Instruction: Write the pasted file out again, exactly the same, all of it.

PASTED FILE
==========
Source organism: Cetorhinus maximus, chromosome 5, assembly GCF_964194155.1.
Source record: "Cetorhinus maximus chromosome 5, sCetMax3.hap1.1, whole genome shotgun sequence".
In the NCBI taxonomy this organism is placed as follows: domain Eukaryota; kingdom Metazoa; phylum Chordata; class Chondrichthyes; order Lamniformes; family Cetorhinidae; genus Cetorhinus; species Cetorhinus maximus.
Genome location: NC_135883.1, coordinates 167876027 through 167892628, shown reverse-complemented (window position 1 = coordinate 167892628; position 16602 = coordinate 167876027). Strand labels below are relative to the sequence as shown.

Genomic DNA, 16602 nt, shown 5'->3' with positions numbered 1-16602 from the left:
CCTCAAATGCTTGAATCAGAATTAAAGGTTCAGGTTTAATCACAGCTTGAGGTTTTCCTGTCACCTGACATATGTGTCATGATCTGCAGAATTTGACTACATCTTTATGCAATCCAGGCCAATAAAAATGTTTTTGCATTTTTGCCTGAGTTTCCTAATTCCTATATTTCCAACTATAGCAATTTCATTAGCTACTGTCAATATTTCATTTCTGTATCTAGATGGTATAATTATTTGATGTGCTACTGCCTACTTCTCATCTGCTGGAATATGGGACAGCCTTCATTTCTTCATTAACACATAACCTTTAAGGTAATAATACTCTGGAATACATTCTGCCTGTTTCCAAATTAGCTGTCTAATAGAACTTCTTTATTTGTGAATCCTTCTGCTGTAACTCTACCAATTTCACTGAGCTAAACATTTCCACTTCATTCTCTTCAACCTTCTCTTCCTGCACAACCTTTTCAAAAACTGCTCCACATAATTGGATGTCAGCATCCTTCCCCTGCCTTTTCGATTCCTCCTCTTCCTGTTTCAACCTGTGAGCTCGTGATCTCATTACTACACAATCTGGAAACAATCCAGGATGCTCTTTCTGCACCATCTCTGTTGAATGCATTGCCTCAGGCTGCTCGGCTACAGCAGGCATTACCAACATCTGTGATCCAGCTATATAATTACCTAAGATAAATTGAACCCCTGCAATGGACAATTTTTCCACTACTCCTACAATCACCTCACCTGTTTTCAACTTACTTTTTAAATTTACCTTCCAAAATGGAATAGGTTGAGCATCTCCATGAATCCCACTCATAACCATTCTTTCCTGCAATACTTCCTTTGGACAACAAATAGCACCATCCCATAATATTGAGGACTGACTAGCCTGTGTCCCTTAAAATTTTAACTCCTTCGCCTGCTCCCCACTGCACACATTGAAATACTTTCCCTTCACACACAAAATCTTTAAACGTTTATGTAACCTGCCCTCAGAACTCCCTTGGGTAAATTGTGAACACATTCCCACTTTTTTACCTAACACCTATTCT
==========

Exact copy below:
Source organism: Cetorhinus maximus, chromosome 5, assembly GCF_964194155.1.
Source record: "Cetorhinus maximus chromosome 5, sCetMax3.hap1.1, whole genome shotgun sequence".
In the NCBI taxonomy this organism is placed as follows: domain Eukaryota; kingdom Metazoa; phylum Chordata; class Chondrichthyes; order Lamniformes; family Cetorhinidae; genus Cetorhinus; species Cetorhinus maximus.
Genome location: NC_135883.1, coordinates 167876027 through 167892628, shown reverse-complemented (window position 1 = coordinate 167892628; position 16602 = coordinate 167876027). Strand labels below are relative to the sequence as shown.

Genomic DNA, 16602 nt, shown 5'->3' with positions numbered 1-16602 from the left:
CCTCAAATGCTTGAATCAGAATTAAAGGTTCAGGTTTAATCACAGCTTGAGGTTTTCCTGTCACCTGACATATGTGTCATGATCTGCAGAATTTGACTACATCTTTATGCAATCCAGGCCAATAAAAATGTTTTTGCATTTTTGCCTGAGTTTCCTAATTCCTATATTTCCAACTATAGCAATTTCATTAGCTACTGTCAATATTTCATTTCTGTATCTAGATGGTATAATTATTTGATGTGCTACTGCCTACTTCTCATCTGCTGGAATATGGGACAGCCTTCATTTCTTCATTAACACATAACCTTTAAGGTAATAATACTCTGGAATACATTCTGCCTGTTTCCAAATTAGCTGTCTAATAGAACTTCTTTATTTGTGAATCCTTCTGCTGTAACTCTACCAATTTCACTGAGCTAAACATTTCCACTTCATTCTCTTCAACCTTCTCTTCCTGCACAACCTTTTCAAAAACTGCTCCACATAATTGGATGTCAGCATCCTTCCCCTGCCTTTTCGATTCCTCCTCTTCCTGTTTCAACCTGTGAGCTCGTGATCTCATTACTACACAATCTGGAAACAATCCAGGATGCTCTTTCTGCACCATCTCTGTTGAATGCATTGCCTCAGGCTGCTCGGCTACAGCAGGCATTACCAACATCTGTGATCCAGCTATATAATTACCTAAGATAAATTGAACCCCTGCAATGGACAATTTTTCCACTACTCCTACAATCACCTCACCTGTTTTCAACTTACTTTTTAAATTTACCTTCCAAAATGGAATAGGTTGAGCATCTCCATGAATCCCACTCATAACCATTCTTTCCTGCAATACTTCCTTTGGACAACAAATAGCACCATCCCATAATATTGAGGACTGACTAGCCTGTGTCCCTTAAAATTTTAACTCCTTCGCCTGCTCCCCACTGCACACATTGAAATACTTTCCCTTCACACACAAAATCTTTAAACGTTTATGTAACCTGCCCTCAGAACTCCCTTGGGTAAATTGTGAACACATTCCCACTTTTTTACCTAACACCTATTCT